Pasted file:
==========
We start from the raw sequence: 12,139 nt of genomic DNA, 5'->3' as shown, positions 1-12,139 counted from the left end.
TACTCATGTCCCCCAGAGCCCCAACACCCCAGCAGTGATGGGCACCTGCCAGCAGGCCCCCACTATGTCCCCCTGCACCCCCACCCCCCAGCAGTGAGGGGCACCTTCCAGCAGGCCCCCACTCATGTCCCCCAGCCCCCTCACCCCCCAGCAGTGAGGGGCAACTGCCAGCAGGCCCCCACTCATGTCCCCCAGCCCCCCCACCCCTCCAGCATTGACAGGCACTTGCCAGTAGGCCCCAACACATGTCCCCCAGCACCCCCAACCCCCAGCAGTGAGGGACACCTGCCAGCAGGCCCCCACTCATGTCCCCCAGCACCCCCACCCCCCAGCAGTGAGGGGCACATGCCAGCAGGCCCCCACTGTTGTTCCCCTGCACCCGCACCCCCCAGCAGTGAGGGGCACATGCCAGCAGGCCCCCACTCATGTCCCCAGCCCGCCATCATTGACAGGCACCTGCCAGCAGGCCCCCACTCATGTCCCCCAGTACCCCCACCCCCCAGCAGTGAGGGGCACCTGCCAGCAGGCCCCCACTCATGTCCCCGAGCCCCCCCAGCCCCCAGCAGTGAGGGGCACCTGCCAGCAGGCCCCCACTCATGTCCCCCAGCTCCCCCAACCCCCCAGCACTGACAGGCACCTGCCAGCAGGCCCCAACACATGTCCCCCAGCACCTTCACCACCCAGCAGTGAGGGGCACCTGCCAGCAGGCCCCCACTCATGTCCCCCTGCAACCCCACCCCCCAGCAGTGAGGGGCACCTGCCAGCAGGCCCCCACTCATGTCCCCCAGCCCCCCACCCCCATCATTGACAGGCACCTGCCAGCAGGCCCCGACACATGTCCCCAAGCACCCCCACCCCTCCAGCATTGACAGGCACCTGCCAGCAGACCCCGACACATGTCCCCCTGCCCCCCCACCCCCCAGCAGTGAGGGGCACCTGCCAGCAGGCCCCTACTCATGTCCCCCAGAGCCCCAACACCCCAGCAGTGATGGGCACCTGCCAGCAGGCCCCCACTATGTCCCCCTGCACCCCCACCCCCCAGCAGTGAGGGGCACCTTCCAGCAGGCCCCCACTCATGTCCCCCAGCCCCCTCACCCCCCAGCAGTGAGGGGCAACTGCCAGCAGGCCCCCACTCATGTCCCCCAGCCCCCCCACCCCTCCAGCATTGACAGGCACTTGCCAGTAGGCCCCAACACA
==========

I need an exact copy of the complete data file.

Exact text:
We start from the raw sequence: 12,139 nt of genomic DNA, 5'->3' as shown, positions 1-12,139 counted from the left end.
TACTCATGTCCCCCAGAGCCCCAACACCCCAGCAGTGATGGGCACCTGCCAGCAGGCCCCCACTATGTCCCCCTGCACCCCCACCCCCCAGCAGTGAGGGGCACCTTCCAGCAGGCCCCCACTCATGTCCCCCAGCCCCCTCACCCCCCAGCAGTGAGGGGCAACTGCCAGCAGGCCCCCACTCATGTCCCCCAGCCCCCCCACCCCTCCAGCATTGACAGGCACTTGCCAGTAGGCCCCAACACATGTCCCCCAGCACCCCCAACCCCCAGCAGTGAGGGACACCTGCCAGCAGGCCCCCACTCATGTCCCCCAGCACCCCCACCCCCCAGCAGTGAGGGGCACATGCCAGCAGGCCCCCACTGTTGTTCCCCTGCACCCGCACCCCCCAGCAGTGAGGGGCACATGCCAGCAGGCCCCCACTCATGTCCCCAGCCCGCCATCATTGACAGGCACCTGCCAGCAGGCCCCCACTCATGTCCCCCAGTACCCCCACCCCCCAGCAGTGAGGGGCACCTGCCAGCAGGCCCCCACTCATGTCCCCGAGCCCCCCCAGCCCCCAGCAGTGAGGGGCACCTGCCAGCAGGCCCCCACTCATGTCCCCCAGCTCCCCCAACCCCCCAGCACTGACAGGCACCTGCCAGCAGGCCCCAACACATGTCCCCCAGCACCTTCACCACCCAGCAGTGAGGGGCACCTGCCAGCAGGCCCCCACTCATGTCCCCCTGCAACCCCACCCCCCAGCAGTGAGGGGCACCTGCCAGCAGGCCCCCACTCATGTCCCCCAGCCCCCCACCCCCATCATTGACAGGCACCTGCCAGCAGGCCCCGACACATGTCCCCAAGCACCCCCACCCCTCCAGCATTGACAGGCACCTGCCAGCAGACCCCGACACATGTCCCCCTGCCCCCCCACCCCCCAGCAGTGAGGGGCACCTGCCAGCAGGCCCCTACTCATGTCCCCCAGAGCCCCAACACCCCAGCAGTGATGGGCACCTGCCAGCAGGCCCCCACTATGTCCCCCTGCACCCCCACCCCCCAGCAGTGAGGGGCACCTTCCAGCAGGCCCCCACTCATGTCCCCCAGCCCCCTCACCCCCCAGCAGTGAGGGGCAACTGCCAGCAGGCCCCCACTCATGTCCCCCAGCCCCCCCACCCCTCCAGCATTGACAGGCACTTGCCAGTAGGCCCCAACACA